Asked what fans might see in the "now", "soon" and "future" timeframes as a result of the change, both Mike Osborne, CA's general manager of Technology, and Michael Horton, HCL's country manager for Australia and New Zealand, indicated the first task to be achieved (and one that was already underway) was to move all existing operations to the HCL platforms.
Horton also noted that, "The aim is that the experience for individuals, whether a fan or a player or whatever is personalised. The players, the coaches will have their personal details [so they can] build up their own analytics. At the moment it is more like a web site, and it's going to go from a website, which is not personal, to a personalised experience.”
When iTWire queried whether this would be something like a LinkedIn for cricket, Horton responded: "True, although in my own mind I've been thinking of it as very similar to online banking applications where you have access to all the collateral that the bank wants you to have, but it's also personalised to your account.”
Osborne added, "In the medium and longer term, Cricket Australia has done a really good job of building assets or capabilities one-by-one. A live app, cricket.com.au, various different properties for participation and teaching coaches and umpires. But they're all separate. Our ambition is to end that, pull them all together so that the fan or the participant [benefits] – they're at the centre of this and we orchestrate around them with the digital capabilities they need to engage with cricket, however they choose to.”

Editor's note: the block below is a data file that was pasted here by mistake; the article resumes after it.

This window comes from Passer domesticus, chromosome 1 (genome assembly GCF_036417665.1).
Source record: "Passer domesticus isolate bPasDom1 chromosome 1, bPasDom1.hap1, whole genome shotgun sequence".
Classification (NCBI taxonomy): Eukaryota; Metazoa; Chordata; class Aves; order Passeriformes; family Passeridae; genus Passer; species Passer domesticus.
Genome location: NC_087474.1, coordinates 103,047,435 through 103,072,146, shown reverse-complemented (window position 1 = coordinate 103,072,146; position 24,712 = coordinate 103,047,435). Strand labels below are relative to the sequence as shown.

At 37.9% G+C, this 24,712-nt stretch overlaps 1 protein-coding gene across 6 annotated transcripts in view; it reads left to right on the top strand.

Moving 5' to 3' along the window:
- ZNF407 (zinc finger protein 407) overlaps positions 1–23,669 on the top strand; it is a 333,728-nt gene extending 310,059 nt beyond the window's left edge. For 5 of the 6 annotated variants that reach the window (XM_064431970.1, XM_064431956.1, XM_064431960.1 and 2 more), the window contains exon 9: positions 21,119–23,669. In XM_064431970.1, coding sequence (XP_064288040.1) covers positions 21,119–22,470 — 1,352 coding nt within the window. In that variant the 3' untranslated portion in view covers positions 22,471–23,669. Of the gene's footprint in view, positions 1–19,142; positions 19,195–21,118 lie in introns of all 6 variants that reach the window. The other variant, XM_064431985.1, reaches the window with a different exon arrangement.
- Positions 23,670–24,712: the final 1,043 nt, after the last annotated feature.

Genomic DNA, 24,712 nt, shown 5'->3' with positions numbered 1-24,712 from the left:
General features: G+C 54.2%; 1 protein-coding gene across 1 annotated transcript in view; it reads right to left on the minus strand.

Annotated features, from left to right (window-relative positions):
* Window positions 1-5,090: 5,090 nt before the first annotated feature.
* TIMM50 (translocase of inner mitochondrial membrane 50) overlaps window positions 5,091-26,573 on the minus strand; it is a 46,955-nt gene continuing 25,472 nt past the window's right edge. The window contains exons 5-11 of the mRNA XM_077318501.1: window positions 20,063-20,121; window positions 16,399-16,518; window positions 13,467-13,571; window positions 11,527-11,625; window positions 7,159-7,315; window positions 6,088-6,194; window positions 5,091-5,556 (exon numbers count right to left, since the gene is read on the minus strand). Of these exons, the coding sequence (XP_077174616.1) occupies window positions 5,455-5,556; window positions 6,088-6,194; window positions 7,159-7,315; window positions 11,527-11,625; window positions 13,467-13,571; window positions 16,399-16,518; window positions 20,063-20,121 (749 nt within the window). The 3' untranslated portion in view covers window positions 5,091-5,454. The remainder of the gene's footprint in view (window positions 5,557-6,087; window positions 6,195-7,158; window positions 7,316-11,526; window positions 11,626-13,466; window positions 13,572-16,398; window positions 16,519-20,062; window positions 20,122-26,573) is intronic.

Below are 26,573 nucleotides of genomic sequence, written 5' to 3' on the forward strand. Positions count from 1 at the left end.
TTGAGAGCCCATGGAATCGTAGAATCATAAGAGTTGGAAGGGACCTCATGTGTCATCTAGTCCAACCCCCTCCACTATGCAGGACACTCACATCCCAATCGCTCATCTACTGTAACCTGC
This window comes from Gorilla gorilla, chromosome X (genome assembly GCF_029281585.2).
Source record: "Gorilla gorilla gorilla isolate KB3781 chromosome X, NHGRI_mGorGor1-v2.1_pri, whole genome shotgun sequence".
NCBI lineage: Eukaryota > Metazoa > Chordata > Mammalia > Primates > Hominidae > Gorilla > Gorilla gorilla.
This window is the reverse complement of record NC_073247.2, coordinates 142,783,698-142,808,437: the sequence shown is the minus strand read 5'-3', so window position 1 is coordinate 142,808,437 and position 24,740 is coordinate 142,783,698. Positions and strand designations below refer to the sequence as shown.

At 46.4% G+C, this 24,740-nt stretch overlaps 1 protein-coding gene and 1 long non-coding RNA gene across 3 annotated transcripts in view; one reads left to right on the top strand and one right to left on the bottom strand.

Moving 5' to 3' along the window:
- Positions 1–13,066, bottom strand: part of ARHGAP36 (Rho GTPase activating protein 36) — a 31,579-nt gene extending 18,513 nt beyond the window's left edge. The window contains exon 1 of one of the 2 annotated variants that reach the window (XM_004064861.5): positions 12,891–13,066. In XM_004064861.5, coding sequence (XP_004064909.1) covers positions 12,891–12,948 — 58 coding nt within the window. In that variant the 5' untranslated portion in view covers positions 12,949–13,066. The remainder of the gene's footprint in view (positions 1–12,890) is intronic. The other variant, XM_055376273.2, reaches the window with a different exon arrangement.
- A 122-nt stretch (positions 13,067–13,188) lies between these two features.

He added: "Fast forward a while, to use my own example, I'm a dad of two girls who play entry-level cricket, [and] are members of the Stars, I personally use the sites. The future experience we'd like to deliver to that fan — we know you're coming to the T20 International at the MCG, we know you're a Stars fan, we know a Stars player is playing — we can deliver that information to you and help connect you to the stuff you care about. Without putting the right infrastructure and platforms together, we just can't do that right now.”
Asked about the duration of the contract, Osborne immediately said it was for four years, with every expectation of continuing after that. Horton was less forthcoming, noting that he believed that information had not been made public, but, like Osborne, believed that the partnership would be expected to run for a significant period of time.
Regarding the number of staff who would work on this project, Horton suggested that CA would be treated in the same manner as any mid-sized account, with a mix of people in Australia, along with a team in India and digital and analytics people in the US, looking after the project. Osborne said he was expecting about 100 people to be involved.
When pressed as to the "political structure", both were very keen to describe the project as a partnership, not as any kind of hand-off to HCL.
Asked what the "big, hairy, audacious goal” was, Horton said he he had that between 1.75 billion and 2.5 billion people globally had an interest in cricket. "How many of those can we reach through Cricket Australia?” he queried.
"Many, say, Indian culture people who have migrated here to Australia, even over recent years, and their children are now playing cricket here. And if they start putting their personalised achievements into the website, the grandparents and extended family back in India are all going to [see this information]. So the potential flow through Cricket Australia is massive.”
Osborne took a similar view, focusing on participation. "The more boys and girls we can get playing the game, [that] is what inspires me the most."